I recently viewed the 60-minute 2015 documentary on the life of Flannery O’Connor entitled, “Uncommon Grace.” I admit to being a big fan of Flannery. Those who know her southern gothic way of writing understand the attraction of her vivid descriptions, her way of conveying humor that makes one laugh out loud, and her uncanny knack for surprise endings. All these qualities come through the documentary in a clear, compelling and interesting way.
What really makes me want to promote the showing of the film at the Louisville International Film Festival on Saturday, Sept. 16 (2:15 p.m. showing at the Muhammed Ali Center) is the unique way Flannery O’Connor lived her Catholic faith — amid the literary giants of her day — without apology. In an age in which our culture tempts us to choose between faith and reason or between belief and science, she gets to the mystery of life that requires no division. Her stories reveal both the reality of sin (which she called, borrowing from philosopher Soren Kierkegaard, “a mystery to be lived and not a problem to be solved”) and the need for grace. In other words, her heroes all need a savior. Smug self-sufficiency is not enough to get us through life.
I encourage educators, students and all the faithful to benefit, as I did, from a viewing of Beata Productions’ (an independent Catholic filmmaker from Atlanta) fine documentary.
Back in October 2013, just after my first face-to-face encounter with Pope Francis, I wrote a column about Flannery O’Connor and have included excerpts here:
St. John the Baptist, pointing to Jesus, said: “I must decrease, and He must increase.” Very vividly the Catholic novelist Flannery O’Connor made the same point in a journal from 1946 as she was striving to find her vocation as a writer. She died in the early 1960s but still remains popular for her novels, described as “Southern grotesque” because of the alarming way in which she speaks of grace rushing into our world.
One of her vivid phrases was “the slim crescent of the moon,” which Father Terrence Klein wrote about in his blog about the Sunday Scripture readings for “America Magazine” (“The Good Word Terrance W. Klein,” October 10, 2013).
Flannery O’Connor’s somewhat unscientific explanation goes like this: The reduction of the moon to a slim crescent shape occurs because of the long shadow caused by the earth getting between the moon and its source of light, the sun. In the same way, our “self” can cast such an unhealthy shadow on the brightness of God’s grace, shining onto the world through Jesus Christ, that we can all but block out this light completely.
Father Klein notes that in her journal, Flannery used this imagery to identify what she called the three signs of a healthy soul — a soul that lets the light of grace shine through.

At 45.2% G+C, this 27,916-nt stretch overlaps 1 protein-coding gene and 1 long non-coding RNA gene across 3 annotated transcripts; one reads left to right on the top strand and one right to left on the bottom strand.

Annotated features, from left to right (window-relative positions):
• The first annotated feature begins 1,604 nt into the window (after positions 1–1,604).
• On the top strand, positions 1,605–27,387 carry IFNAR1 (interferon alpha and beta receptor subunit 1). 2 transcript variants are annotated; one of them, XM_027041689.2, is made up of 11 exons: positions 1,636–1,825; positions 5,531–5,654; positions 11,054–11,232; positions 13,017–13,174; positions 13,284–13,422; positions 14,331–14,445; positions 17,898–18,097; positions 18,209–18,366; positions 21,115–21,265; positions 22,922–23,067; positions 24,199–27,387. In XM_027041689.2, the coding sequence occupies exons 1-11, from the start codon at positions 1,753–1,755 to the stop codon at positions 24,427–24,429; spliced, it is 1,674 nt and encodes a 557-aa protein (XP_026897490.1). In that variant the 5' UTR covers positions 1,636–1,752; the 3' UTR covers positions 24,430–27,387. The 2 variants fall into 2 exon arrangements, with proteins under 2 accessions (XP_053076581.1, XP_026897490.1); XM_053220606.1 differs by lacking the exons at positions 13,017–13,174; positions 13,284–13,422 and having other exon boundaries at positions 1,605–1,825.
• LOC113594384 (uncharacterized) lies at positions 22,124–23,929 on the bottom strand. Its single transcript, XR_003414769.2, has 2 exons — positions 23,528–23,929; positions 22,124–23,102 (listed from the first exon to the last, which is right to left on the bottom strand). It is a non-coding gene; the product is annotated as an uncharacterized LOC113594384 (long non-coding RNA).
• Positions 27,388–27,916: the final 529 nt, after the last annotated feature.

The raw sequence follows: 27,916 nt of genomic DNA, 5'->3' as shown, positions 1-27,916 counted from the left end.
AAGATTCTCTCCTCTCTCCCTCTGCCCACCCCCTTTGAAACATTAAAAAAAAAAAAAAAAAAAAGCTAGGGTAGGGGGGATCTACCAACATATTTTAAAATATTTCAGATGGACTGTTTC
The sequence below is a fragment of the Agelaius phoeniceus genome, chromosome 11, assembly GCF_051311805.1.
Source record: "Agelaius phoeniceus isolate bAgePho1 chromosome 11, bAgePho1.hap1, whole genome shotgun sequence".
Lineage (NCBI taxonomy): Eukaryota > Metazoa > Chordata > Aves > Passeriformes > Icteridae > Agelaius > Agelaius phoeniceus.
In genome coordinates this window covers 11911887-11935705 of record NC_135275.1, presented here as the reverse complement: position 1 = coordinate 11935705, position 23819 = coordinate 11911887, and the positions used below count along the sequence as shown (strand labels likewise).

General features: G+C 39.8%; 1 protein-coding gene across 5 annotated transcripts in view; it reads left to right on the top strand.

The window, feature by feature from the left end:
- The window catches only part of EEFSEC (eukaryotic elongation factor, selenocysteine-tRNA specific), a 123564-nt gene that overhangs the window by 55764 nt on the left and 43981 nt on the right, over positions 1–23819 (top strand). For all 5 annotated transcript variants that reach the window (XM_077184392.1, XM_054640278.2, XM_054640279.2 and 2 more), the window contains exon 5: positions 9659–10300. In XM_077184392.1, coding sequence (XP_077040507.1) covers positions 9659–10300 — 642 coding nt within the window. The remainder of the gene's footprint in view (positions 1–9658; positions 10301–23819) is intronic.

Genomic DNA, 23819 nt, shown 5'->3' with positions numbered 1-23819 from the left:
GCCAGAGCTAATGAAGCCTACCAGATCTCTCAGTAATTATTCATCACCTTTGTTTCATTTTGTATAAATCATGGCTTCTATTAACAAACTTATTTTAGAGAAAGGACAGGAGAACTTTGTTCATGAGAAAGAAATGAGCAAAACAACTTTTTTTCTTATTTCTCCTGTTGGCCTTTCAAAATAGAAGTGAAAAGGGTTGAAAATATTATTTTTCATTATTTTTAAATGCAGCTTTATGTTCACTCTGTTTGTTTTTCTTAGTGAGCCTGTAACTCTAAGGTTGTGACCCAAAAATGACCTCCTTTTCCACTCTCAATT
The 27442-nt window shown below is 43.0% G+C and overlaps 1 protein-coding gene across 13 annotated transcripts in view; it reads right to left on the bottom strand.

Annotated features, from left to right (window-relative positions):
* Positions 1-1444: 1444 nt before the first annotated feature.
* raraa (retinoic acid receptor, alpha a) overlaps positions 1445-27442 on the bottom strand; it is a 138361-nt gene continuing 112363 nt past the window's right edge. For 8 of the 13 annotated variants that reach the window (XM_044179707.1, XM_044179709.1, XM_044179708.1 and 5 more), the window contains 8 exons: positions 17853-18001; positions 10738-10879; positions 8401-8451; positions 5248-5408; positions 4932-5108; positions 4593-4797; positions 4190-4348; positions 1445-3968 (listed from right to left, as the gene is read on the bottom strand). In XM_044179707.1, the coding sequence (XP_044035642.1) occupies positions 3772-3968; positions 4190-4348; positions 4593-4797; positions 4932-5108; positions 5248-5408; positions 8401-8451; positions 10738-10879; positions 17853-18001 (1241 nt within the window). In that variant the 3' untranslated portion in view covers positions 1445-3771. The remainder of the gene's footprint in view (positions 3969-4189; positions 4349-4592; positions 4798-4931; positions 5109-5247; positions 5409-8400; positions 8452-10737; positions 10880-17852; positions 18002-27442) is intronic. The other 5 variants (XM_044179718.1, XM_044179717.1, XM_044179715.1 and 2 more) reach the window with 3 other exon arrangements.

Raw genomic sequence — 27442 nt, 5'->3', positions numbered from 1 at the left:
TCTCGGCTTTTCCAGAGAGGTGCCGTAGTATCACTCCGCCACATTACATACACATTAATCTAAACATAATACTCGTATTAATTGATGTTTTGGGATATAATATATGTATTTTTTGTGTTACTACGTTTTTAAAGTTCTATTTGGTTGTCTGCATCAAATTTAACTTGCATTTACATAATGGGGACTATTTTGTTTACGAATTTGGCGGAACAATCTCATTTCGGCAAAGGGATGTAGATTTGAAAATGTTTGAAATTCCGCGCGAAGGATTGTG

What are Flannery O’Connor’s signs of a healthy soul? The first sign is shown in the measure of gratitude. Giving thanks — in Greek the familiar eucharistia, our word for that perfect prayer of Jesus in His Church, the celebration of the Holy Eucharist — is a measure for a community as well as for an individual soul.
The daily homilies of Pope Francis seem to raise the call for gratitude every day. When he greeted us at the audience, I could sense his simple and even serene approach to life as he spoke of Jesus and His daily encounter with Christ in the Holy Eucharist. He has a grateful soul!
The second sign from the novelist is a healthy awareness of our sinfulness. In her journal, Flannery speaks of her imperfect contrition for sin and how this lack of contrition creates distance from God. Interestingly, in his recent interview published in “America” magazine, Pope Francis described himself by saying: “I am a sinner,” and then added: “It is not a figure of speech, a literary genre. I am a sinner.” Pope Francis is calling us all to be aware of our fragility and sinfulness before we would ever seek to accompany another through life.
Flannery’s third sign of a healthy soul is a sense of mission. What others saw as her budding career as a writer, she describes as God writing through her and at times despite her. Again, I hear the echo of Pope Francis, who is calling all in the Church to “go out.” At the end of Mass, the deacon says, “The Mass is ended. Go in peace.” The words in Latin, “Ite, missa est,” quite literally mean: “Go, you are sent!”
Pope Francis uses the word mercy the most, but a close second is his use of the word “accompany.” He has taken the world by surprise in calling each of us to reach out and accompany others and always to see the person before the rule. This sense of mission — going out to heal wounds and warm hearts — is the message he has proclaimed repeatedly as he gently calls us to accompany people who are hurting and together to walk with Christ and come to encounter Him in and through the world. Pope Francis is forever pointing to Jesus — like John the Baptist and like the novelist Flannery O’Connor.